Do LLC's Maintain & Record Minutes?

By Joseph Nicholson

LLCs are organized under state laws and, therefore, the formalities required of an LLC can vary from state to state or even change. Generally, however, LLCs do not have the same requirements as corporations, which are then entities that usually maintain and record minutes of meetings.


The LLC is a very flexible type of business entity. Like a partnership, it is typically managed under an operating agreement, which serves as a sort of contract, among its owners, who are known as members. The members have all the freedoms of contract law to structure their business relationship, which makes the strict formalities required of corporations unnecessary. According to Companies Inc., this freedom and flexibility is one reason why LLCs are so popular.


The operating agreement of an LLC serves as its basic allocation of rights and responsibilities. Unlike a corporation, LLCs are not required to have regular shareholder or board meetings, so there are no minutes to record. Whereas in the corporate hierarchy each tier of control, from executive to board to shareholder, has the obligation to report up the chain, there is no corresponding structure in an LLC. Managers are subject to the members, but there is no formal meeting required among the members and the current operating agreement reflects the terms of their business association. Even when no written operating agreement is required, there is no requirement for members to record minutes of any meetings because, unlike executives and directors, they are not accountable to anyone but each other.

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LLC Formalities

Nevertheless, state laws often place some formal requirements on LLCs. For example, in Florida, an LLC must maintain a current list of all its members, managers and managing members, including their names and addresses. The company must also have a copy of its current operating agreement if it has one, the articles of organization, any powers of attorney or documents filed with the state and financial statements and tax returns for the previous three years. According to Gaebler, many states require annual reports and the payment of franchise taxes in addition to these internal records.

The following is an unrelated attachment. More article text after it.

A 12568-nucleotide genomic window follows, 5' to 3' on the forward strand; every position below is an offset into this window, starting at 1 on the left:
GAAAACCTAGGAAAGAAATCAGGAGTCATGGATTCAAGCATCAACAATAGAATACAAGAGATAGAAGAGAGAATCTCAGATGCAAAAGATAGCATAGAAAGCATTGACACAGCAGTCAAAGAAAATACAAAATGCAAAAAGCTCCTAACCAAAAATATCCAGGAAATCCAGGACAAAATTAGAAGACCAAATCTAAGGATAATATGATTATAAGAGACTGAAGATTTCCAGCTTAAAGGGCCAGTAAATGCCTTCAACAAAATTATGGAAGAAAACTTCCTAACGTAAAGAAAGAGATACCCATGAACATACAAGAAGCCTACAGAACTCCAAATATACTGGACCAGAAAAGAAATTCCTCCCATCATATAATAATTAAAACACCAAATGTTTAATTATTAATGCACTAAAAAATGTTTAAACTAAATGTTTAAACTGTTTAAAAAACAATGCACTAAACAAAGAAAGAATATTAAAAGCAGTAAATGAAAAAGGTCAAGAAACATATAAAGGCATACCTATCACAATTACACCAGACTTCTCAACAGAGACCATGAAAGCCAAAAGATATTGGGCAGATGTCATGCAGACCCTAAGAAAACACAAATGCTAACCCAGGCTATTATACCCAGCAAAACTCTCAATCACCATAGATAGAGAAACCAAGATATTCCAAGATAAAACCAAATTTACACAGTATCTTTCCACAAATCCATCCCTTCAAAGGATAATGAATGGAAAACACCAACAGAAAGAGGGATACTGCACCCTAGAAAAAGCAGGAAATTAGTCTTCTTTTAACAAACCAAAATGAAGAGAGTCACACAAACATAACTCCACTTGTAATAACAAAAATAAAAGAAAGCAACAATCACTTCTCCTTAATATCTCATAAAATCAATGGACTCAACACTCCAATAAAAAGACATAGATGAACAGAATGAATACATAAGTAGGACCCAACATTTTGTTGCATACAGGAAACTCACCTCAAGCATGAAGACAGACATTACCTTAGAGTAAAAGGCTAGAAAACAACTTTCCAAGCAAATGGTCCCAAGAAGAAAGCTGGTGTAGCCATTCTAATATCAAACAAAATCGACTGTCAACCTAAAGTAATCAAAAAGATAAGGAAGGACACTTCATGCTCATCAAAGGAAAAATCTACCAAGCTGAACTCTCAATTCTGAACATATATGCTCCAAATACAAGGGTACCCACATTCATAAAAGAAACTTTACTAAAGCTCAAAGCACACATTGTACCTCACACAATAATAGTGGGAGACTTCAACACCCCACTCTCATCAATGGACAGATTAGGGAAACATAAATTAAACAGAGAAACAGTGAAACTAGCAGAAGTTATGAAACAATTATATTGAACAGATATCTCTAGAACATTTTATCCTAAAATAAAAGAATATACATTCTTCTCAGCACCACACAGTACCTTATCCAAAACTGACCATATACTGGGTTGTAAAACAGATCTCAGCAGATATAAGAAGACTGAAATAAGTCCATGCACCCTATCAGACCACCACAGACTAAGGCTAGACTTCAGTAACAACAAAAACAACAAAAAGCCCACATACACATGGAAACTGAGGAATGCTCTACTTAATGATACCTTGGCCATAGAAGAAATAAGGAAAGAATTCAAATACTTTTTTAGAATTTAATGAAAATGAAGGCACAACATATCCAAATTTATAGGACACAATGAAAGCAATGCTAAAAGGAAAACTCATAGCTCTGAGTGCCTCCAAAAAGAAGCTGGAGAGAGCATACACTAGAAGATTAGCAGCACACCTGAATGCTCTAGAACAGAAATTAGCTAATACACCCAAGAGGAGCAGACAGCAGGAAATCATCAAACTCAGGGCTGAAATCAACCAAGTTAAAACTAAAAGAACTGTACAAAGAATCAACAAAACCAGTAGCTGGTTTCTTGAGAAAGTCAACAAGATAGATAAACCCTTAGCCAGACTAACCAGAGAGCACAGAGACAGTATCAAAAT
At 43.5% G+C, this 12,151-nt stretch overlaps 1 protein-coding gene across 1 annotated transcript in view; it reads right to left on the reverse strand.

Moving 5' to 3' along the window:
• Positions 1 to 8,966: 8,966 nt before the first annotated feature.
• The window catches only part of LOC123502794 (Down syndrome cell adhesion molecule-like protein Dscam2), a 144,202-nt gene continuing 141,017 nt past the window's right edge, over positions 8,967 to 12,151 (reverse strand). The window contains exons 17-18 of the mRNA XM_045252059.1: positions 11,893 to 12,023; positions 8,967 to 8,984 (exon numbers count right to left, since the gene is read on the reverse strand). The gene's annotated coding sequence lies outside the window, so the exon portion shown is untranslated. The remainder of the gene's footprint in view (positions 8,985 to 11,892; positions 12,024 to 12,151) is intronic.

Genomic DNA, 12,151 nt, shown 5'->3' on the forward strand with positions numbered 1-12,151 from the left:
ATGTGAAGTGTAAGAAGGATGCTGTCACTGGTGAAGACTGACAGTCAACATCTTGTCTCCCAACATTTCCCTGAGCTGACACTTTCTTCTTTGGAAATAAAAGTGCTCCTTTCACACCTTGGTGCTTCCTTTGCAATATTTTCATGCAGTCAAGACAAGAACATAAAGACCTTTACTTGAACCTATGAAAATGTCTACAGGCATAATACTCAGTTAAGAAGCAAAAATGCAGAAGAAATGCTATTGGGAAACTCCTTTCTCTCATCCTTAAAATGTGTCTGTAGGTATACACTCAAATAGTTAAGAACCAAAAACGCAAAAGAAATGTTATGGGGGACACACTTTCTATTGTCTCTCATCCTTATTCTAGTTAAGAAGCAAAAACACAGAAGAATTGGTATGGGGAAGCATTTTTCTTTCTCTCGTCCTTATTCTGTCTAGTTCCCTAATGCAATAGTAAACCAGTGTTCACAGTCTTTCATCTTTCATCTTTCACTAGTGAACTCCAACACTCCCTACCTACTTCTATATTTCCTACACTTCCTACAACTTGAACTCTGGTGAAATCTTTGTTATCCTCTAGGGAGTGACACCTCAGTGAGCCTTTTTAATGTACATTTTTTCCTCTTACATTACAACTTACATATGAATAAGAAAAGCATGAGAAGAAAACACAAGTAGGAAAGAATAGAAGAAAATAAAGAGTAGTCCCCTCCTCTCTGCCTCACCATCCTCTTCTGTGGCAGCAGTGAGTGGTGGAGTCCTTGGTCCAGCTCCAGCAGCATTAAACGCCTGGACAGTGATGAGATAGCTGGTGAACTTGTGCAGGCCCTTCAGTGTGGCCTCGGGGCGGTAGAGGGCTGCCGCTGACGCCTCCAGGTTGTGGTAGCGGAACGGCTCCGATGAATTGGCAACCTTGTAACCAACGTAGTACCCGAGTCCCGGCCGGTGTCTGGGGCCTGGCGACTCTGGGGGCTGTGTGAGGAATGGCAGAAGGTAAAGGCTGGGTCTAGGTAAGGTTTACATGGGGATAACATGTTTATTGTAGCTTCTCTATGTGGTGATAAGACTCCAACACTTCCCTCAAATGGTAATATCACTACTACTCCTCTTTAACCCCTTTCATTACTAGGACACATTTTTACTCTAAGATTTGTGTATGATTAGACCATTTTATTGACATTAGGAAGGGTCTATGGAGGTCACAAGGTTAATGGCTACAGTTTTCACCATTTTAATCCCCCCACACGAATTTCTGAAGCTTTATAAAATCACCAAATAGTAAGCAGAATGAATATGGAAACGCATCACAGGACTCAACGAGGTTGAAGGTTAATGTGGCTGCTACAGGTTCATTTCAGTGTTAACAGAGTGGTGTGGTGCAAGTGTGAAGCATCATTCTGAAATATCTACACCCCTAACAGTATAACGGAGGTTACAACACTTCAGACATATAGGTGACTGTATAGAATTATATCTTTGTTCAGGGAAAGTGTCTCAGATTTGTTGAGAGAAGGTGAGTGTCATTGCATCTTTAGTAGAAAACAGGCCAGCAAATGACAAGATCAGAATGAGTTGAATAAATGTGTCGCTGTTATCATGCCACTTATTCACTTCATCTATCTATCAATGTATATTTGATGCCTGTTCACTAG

Piercing the Veil

Like a corporation, an LLC protects its owners from personal liability for the company's debts. However, just as with corporations, this veil of protection can be pierced by a court if it appears fair and reasonable to do so. One of the factors courts consider is whether the owners of the company kept their personal finances distinct from those of the business. Failure to keep proper records is another factor. With LLCs, the veil of protection is sometimes pierced to force one member to pay the company's obligations to another member.

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Do LLCs Have to File Corporate Minutes?



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How to Dissolve a Business Partner From a Corporation

When you start your corporation, you and your business partners probably get along well enough to work together, but problems often develop over time. For example, a shareholder might strongly disagree with the company’s direction but lack the influence to change it or want to get out of the corporation because of personal financial difficulties. As an independent legal entity formed under your state’s laws, your corporation can continue to exist even as shareholders come and go.

LLC Minutes Requirements

One of the major benefits for a small business owner in choosing to form a limited liability company, or LLC, over a corporation is that maintaining the formalities for an LLC is a simpler process. If the owners of a corporation or LLC do not maintain legal formalities, a creditor may be able to pierce the corporate veil and hold the business owners personally responsible for business debts. Unlike a corporation, however, an LLC is not required to hold annual meetings.

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